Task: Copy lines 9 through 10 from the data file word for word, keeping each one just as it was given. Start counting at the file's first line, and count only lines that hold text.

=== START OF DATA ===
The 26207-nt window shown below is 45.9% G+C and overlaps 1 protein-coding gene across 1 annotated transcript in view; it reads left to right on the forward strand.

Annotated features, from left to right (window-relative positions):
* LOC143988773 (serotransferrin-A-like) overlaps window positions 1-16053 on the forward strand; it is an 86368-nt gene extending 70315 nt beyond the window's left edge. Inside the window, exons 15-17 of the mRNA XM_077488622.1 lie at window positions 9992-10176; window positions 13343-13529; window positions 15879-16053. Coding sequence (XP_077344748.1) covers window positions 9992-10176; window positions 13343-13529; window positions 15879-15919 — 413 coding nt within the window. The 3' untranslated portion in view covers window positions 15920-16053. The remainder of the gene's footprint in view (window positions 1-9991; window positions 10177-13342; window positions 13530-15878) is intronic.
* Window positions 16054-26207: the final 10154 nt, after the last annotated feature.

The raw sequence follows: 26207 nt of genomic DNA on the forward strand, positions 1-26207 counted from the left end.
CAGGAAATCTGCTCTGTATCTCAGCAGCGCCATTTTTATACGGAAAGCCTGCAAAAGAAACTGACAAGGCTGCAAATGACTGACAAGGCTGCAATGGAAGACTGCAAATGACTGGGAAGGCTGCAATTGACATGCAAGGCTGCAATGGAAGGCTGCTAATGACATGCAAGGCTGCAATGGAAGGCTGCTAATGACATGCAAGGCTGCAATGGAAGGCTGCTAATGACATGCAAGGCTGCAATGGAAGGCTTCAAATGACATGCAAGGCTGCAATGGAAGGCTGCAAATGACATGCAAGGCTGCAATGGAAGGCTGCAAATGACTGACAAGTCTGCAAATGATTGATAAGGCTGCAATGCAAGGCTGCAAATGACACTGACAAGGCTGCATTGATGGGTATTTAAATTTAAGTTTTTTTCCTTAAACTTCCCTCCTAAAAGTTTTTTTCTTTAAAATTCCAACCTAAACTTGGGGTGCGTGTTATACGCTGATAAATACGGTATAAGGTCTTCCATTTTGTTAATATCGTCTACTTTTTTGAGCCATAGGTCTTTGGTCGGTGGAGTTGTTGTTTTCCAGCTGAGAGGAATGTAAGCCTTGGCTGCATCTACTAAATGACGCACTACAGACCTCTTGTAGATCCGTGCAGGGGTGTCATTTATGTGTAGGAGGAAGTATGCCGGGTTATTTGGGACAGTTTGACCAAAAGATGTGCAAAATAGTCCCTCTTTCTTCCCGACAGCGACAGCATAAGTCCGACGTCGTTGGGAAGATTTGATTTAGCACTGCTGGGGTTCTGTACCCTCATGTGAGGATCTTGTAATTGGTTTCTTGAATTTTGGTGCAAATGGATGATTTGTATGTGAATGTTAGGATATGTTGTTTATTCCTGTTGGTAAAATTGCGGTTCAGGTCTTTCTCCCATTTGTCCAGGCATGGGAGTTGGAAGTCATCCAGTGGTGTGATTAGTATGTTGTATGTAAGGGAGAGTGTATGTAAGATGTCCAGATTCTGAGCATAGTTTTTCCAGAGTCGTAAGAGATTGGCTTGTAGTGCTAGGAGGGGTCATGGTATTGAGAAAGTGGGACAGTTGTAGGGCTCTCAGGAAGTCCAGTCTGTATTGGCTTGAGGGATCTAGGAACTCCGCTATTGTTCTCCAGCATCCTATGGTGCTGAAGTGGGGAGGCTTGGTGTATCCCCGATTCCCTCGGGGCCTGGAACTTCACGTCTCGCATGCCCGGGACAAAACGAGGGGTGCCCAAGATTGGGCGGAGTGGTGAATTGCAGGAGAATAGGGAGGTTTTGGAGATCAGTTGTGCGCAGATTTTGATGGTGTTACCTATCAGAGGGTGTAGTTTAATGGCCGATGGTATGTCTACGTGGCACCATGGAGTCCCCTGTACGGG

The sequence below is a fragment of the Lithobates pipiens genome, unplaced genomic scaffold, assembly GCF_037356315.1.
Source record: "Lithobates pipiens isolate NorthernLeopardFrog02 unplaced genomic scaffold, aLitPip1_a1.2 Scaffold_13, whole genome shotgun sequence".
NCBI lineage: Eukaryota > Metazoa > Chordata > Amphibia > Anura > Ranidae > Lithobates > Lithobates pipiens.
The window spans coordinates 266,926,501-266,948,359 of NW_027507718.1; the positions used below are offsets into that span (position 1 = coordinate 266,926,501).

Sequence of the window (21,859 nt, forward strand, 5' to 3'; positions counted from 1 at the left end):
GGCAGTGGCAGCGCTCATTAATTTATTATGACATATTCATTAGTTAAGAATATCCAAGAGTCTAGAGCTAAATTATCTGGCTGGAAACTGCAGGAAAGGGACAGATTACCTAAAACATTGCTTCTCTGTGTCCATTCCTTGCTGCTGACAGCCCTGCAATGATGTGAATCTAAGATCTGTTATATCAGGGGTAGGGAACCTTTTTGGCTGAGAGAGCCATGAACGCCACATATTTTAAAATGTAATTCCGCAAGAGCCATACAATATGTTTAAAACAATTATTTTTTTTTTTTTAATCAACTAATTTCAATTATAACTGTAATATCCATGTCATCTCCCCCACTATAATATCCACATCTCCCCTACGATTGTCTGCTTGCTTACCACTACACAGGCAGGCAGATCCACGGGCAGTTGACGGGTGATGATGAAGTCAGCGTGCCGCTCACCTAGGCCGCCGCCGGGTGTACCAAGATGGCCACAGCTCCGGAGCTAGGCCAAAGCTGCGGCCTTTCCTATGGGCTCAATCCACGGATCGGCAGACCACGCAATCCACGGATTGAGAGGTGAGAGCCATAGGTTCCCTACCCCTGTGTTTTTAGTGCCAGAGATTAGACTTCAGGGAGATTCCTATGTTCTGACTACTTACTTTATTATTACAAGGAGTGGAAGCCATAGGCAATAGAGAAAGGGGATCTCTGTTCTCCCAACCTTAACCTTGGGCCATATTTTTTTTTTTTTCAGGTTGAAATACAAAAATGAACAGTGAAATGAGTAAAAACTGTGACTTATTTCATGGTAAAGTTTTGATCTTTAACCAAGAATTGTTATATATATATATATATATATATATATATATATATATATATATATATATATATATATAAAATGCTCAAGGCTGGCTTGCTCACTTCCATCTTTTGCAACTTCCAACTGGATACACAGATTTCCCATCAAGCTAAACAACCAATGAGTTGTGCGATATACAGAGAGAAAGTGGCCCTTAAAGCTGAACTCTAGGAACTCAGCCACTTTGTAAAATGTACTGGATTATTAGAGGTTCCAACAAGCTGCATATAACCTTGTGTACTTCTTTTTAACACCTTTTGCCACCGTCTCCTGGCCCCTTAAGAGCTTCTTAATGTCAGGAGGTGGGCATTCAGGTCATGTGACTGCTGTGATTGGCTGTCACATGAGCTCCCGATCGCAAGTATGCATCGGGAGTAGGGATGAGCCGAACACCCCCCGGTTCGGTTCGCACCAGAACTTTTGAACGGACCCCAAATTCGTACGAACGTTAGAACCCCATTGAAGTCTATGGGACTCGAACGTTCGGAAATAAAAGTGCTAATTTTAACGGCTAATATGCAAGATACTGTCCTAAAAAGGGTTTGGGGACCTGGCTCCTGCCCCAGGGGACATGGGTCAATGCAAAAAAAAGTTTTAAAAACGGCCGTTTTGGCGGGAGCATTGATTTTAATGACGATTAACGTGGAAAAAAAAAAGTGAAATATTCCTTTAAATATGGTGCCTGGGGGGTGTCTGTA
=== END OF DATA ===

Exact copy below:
NCBI lineage: Eukaryota > Metazoa > Chordata > Amphibia > Anura > Ranidae > Lithobates > Lithobates pipiens.
The window spans coordinates 266,926,501-266,948,359 of NW_027507718.1; the positions used below are offsets into that span (position 1 = coordinate 266,926,501).